We Friends rightly take pride in our institutions. The integrity, simplicity, sense of community, equality, and respect for human dignity that animate our best schools, retirement communities, and other social service organizations are the envy of non‐Quaker peers. From the earliest days of Quakerism in America, our forebears were renowned for business acumen and astute financial stewardship. Quakers played crucial roles in the Industrial Revolution, launched—and then dominated—industries that depended heavily on consumer trust (ranging from confectionery to banking), and taught the world the virtues of principle‐based capitalism. Notable Quaker leaders include Joseph Wharton, who founded Bethlehem Steel Corporation and later endowed the Wharton School of the University of Pennsylvania. With such a track record, today’s Friends can be forgiven for believing that we are experts at business management and that there is little we need to learn.
Unfortunately, pride can blind us to ways in which we need to improve. For example, when it comes to our own affairs as a religious denomination, Friends in Pennsylvania’s Delaware Valley have been in decline for decades—in numbers, in appeal to the young, in resources, in impact upon the larger society, perhaps even in relevance. The seemingly inexorable decline of the only religious denomination ever to win the Nobel Peace Prize for pacifist leadership continued even as our country suffered through two unpopular wars. Meanwhile, many Friends institutions were caught flat‐footed and flailing in the deepest and longest‐lasting recession of our lifetimes, which began more than four years ago. There are exceptions: a few monthly meetings have arrested their declines in membership, and a handful of Friends organizations acted promptly and effectively in response to the challenges posed by the recession. Far too often, however, Friends responses to such challenges have been to deny their severity, quibble with the facts, and hope the problems will simply disappear.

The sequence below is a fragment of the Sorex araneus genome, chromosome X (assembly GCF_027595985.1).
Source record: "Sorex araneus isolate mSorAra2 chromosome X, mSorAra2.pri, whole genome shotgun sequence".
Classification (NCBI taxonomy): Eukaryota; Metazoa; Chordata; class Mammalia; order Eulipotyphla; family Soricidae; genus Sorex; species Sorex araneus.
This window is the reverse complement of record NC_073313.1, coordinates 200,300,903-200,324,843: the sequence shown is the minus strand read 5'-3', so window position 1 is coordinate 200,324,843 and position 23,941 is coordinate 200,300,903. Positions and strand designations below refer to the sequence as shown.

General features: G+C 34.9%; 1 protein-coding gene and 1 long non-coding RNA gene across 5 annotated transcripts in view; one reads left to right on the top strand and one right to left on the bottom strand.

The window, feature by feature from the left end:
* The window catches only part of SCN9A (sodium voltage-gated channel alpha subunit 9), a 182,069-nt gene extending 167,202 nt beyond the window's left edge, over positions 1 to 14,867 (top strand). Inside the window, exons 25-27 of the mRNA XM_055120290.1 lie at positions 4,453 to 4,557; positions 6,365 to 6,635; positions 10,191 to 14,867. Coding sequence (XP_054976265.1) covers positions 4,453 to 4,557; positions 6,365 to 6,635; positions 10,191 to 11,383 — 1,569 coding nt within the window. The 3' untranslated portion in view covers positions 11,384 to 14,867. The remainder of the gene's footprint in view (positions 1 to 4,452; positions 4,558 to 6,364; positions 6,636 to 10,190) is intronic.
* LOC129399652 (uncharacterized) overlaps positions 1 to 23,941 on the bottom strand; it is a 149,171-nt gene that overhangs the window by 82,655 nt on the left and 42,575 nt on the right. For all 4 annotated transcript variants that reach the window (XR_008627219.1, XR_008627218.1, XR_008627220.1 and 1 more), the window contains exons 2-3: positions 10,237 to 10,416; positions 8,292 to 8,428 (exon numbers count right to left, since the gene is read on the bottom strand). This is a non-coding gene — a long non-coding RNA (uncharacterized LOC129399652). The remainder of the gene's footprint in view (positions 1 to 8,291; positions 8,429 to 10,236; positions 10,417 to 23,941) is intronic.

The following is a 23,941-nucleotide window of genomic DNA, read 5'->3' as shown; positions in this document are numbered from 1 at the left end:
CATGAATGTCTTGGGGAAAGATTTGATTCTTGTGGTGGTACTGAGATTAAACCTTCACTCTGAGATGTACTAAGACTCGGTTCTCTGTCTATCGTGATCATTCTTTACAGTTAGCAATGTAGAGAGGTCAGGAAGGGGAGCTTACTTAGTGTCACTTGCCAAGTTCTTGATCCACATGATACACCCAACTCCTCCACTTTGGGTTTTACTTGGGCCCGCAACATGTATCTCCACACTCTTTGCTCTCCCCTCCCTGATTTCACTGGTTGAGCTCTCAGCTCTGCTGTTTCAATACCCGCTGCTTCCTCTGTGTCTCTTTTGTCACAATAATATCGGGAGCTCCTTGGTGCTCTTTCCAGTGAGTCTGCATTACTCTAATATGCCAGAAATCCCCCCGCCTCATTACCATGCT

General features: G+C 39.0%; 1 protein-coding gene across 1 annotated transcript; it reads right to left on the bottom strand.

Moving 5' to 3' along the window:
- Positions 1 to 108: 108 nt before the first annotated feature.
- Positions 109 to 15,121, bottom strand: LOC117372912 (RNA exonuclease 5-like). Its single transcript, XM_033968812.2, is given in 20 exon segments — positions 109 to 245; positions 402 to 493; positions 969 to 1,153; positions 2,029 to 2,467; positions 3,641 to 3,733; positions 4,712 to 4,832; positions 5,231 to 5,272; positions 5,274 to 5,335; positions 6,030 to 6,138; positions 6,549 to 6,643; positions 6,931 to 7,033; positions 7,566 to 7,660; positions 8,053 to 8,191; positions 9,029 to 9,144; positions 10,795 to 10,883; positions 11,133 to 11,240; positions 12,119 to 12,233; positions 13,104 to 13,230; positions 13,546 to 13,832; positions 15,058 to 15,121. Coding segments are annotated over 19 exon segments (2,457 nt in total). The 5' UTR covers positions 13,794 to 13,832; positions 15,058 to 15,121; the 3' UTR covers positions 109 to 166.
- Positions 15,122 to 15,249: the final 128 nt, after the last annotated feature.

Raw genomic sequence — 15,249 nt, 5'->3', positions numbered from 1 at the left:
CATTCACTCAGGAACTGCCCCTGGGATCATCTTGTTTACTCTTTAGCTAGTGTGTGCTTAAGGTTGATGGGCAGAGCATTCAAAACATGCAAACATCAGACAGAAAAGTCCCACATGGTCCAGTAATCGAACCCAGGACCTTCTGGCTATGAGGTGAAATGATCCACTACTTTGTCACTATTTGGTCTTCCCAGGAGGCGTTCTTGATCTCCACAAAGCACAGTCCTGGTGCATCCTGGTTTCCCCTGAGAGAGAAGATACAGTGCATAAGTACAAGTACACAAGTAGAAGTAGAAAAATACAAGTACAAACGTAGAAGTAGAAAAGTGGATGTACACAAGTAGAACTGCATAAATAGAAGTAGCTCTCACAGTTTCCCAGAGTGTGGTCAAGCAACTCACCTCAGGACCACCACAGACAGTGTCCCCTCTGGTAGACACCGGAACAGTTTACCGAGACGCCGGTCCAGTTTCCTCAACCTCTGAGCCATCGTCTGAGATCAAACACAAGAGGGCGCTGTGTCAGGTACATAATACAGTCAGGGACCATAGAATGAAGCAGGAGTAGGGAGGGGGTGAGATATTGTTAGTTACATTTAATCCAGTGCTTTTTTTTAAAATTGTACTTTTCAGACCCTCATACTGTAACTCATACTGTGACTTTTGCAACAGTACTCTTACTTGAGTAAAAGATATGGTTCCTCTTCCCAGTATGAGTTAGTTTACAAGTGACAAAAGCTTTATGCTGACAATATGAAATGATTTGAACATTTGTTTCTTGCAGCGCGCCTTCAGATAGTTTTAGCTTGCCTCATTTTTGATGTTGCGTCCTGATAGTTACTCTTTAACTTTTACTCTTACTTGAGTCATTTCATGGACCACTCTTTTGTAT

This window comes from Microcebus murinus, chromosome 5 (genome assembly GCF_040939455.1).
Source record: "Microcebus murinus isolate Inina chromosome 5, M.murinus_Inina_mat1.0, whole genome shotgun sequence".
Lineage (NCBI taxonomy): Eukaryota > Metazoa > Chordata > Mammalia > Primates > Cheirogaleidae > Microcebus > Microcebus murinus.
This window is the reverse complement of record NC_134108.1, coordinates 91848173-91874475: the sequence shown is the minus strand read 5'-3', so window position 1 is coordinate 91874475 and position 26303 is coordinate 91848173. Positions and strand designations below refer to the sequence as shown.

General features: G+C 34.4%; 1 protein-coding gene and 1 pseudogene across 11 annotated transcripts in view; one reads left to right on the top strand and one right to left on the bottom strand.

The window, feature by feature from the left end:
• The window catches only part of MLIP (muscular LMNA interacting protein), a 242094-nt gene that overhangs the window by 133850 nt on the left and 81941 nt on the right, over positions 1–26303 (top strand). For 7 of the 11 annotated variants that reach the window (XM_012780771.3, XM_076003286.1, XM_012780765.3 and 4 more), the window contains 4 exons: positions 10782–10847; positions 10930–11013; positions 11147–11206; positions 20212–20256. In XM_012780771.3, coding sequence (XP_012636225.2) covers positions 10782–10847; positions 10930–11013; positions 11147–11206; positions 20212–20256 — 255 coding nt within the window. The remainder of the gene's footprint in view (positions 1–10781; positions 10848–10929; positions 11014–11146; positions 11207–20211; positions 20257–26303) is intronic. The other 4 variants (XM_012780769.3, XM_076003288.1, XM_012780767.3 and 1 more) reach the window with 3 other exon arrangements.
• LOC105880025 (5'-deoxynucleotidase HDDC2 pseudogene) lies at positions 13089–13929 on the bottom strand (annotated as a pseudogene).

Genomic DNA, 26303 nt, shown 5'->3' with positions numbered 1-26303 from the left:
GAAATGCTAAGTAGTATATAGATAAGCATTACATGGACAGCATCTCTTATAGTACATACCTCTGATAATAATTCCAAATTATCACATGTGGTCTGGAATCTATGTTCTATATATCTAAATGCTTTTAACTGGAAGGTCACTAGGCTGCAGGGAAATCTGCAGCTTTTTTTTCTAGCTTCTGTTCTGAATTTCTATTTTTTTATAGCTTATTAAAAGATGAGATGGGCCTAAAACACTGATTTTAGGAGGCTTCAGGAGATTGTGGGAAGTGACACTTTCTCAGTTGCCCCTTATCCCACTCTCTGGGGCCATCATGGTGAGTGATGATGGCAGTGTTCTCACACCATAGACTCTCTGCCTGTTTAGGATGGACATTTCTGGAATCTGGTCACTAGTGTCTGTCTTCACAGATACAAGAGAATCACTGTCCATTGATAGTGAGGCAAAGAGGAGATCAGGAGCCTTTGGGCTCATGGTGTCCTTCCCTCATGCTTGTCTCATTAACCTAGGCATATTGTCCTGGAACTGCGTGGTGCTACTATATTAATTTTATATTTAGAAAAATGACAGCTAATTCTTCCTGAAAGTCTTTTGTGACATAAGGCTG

The available evidence suggests that much of our denomination’s shrinkage and our institutions’ mismanagement of responses to the financial crisis can be traced to contemporary Friends’ shortage of skills and knowledge relating to business matters: governance, finance, marketing, human resources.
Historically, the ranks of Friends in the United States included people with a broad range of skills. From the seventeenth century onward, monthly meetings in the Delaware Valley counted in their numbers a distribution of careers that mirrored that of the larger American society. That is no longer true. By the turn of the present century, career choices represented by active members and attenders of monthly meetings in the Delaware Valley had skewed sharply and disproportionately toward the “social sector.” If we count Friends who work full time and participate actively in the affairs of their meetings, we find an abundance of social workers, educators, and employees of community service organizations, but few business leaders.
The adverse effects of demographic changes have been aggravated by our collective failure to seek out essential help. We face ongoing challenges:
- While our monthly meetings have abundant talent with which to fill the ranks of such committees as Peace and Social Concerns, precious few monthly meetings can draw upon the skills of a Friend who has built a business from the ground up for finance or endowment work.
- The income distribution of active Friends no longer mirrors the bell curve for other well‐educated Americans. Friends able to make relatively large gifts to their meetings and favored institutions are few and far between.
- Friends have little appreciation for the difference between capital and income. Perpetual endowments are raided to cover current expenses—or see their purchasing power eroded by excessive “income” withdrawals.